10.3 Multiply Polynomials

Learning Objectives

By the end of this section, you will be able to:

  • Multiply a polynomial by a monomial
  • Multiply a binomial by a binomial
  • Multiply a trinomial by a binomial

Multiply a Polynomial by a Monomial

In Distributive Property, you learned to use the Distributive Property to simplify expressions such as 2(x−3). You multiplied both terms in the parentheses, xand3, by 2, to get 2x−6. With this chapter’s new vocabulary, you can say you were multiplying a binomial, x−3, by a monomial, 2. Multiplying a binomial by a monomial is nothing new for you!

Multiplying a monomial by a trinomial works in much the same way.

Now we will have the monomial as the second factor.

Multiply a Binomial by a Binomial

Just like there are different ways to represent multiplication of numbers, there are several methods that can be used to multiply a binomial times a binomial.

Using the Distributive Property

We will start by using the Distributive Property. Look again at Example 10.33.

Notice that before combining like terms, we had four terms. We multiplied the two terms of the first binomial by the two terms of the second binomial—four multiplications.

Be careful to distinguish between a sum and a product.

Now we’ll see how to multiply binomials where the variable has a coefficient.

In the previous examples, the binomials were sums. When there are differences, we pay special attention to make sure the signs of the product are correct.

Up to this point, the product of two binomials has been a trinomial. This is not always the case.

Using the FOIL Method

Remember that when you multiply a binomial by a binomial you get four terms. Sometimes you can combine like terms to get a trinomial, but sometimes there are no like terms to combine. Let’s look at the last example again and pay particular attention to how we got the four terms.

Where did the first term, x2,come from?

It is the product of xandx, the first terms in (x+2)and(xy).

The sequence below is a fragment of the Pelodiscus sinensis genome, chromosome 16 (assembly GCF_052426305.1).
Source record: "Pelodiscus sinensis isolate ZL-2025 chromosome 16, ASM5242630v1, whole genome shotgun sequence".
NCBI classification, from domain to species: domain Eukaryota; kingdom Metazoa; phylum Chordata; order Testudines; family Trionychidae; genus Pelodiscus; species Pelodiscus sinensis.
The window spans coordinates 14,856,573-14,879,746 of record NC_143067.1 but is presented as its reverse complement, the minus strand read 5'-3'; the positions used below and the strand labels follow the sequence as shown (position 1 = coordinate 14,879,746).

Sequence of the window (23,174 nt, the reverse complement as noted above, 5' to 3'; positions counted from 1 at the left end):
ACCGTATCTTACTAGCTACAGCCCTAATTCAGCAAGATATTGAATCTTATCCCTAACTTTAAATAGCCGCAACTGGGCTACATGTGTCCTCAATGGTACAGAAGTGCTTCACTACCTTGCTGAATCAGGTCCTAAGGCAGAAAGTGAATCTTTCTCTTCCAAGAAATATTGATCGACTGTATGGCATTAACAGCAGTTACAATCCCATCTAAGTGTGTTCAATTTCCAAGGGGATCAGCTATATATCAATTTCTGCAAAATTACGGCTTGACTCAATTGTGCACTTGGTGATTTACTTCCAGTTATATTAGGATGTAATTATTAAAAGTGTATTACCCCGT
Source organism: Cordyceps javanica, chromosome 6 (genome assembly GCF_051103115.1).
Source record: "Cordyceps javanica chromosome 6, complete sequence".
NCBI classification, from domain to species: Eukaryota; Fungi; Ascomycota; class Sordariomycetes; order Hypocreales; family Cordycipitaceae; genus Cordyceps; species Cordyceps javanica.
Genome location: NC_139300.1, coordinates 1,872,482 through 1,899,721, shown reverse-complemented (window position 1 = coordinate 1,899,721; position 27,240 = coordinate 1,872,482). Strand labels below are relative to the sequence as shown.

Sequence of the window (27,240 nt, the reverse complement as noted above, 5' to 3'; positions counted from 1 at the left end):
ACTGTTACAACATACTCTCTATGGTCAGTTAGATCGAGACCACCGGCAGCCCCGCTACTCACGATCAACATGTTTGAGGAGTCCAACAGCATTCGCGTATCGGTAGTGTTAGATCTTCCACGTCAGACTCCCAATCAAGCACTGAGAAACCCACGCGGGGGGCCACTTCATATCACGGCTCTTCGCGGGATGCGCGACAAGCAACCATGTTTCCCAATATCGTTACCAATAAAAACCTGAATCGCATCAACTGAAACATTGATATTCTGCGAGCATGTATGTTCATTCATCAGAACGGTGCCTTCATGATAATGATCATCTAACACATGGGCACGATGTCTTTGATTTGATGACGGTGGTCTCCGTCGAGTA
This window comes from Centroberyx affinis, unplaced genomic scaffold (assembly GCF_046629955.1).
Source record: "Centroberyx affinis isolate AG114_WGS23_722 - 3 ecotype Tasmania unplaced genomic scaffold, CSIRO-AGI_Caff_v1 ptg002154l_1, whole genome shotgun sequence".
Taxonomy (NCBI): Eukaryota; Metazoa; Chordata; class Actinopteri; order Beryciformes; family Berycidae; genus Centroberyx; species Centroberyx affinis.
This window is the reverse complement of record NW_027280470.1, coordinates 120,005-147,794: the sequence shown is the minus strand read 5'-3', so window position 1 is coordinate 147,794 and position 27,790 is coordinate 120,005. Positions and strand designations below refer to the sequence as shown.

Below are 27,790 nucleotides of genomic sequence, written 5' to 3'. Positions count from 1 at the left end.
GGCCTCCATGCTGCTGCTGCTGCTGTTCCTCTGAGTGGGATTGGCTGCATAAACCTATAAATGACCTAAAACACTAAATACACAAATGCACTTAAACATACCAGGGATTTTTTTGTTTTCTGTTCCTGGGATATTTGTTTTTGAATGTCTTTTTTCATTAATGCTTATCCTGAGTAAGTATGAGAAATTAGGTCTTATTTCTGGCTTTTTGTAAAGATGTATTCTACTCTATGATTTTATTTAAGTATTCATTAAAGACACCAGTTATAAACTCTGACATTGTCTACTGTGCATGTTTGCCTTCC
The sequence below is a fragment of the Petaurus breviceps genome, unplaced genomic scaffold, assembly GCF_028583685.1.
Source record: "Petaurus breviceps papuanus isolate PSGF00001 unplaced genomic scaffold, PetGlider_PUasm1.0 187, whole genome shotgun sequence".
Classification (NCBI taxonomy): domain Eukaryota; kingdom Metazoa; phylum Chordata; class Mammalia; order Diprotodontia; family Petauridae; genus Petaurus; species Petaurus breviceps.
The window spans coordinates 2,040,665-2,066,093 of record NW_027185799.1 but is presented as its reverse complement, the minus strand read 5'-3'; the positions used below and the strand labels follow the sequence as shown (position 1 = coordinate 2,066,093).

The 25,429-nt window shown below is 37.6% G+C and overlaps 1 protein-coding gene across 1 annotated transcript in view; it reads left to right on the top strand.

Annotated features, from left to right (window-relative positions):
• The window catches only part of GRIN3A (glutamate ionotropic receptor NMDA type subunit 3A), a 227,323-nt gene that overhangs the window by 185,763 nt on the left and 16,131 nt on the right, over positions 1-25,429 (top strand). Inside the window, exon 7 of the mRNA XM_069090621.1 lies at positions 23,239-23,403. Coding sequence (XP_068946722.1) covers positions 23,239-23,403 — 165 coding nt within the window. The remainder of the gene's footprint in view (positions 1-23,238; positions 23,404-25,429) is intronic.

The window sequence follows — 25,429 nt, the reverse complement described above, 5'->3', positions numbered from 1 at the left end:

Parentheses x plus 2 times parentheses x minus y is shown. There is a red arrow from the first x to the second. Beside this, “First” is written in red.

The next term, −xy, is the product of xand−y,

the two outer terms.

Parentheses x plus 2 times parentheses x minus y is shown. There is a black arrow from the first x to the second x. There is a red arrow from the first x to the y. Beside this, “Outer” is written in red.

The third term, +2x, is the product of 2andx,

the two inner terms.

Parentheses x plus 2 times parentheses x minus y is shown. There is a black arrow from the first x to the second x. There is a black arrow from the first x to the y. There is a red arrow from the 2 to the x. Below that, “Inner” is written in red.

And the last term, −2y,

came from multiplying the two last terms.

Parentheses x plus 2 times parentheses x minus y is shown. There is a black arrow from the first x to the second x. There is a black arrow from the first x to the y. There is a black arrow from the 2 to the x. There is a red arrow from the 2 to the y. Above that, “Last” is written in red.

We abbreviate “First, Outer, Inner, Last” as FOIL. The letters stand for ‘First, Outer, Inner, Last’. The word FOIL is easy to remember and ensures we find all four products. We might say we use the FOIL method to multiply two binomials.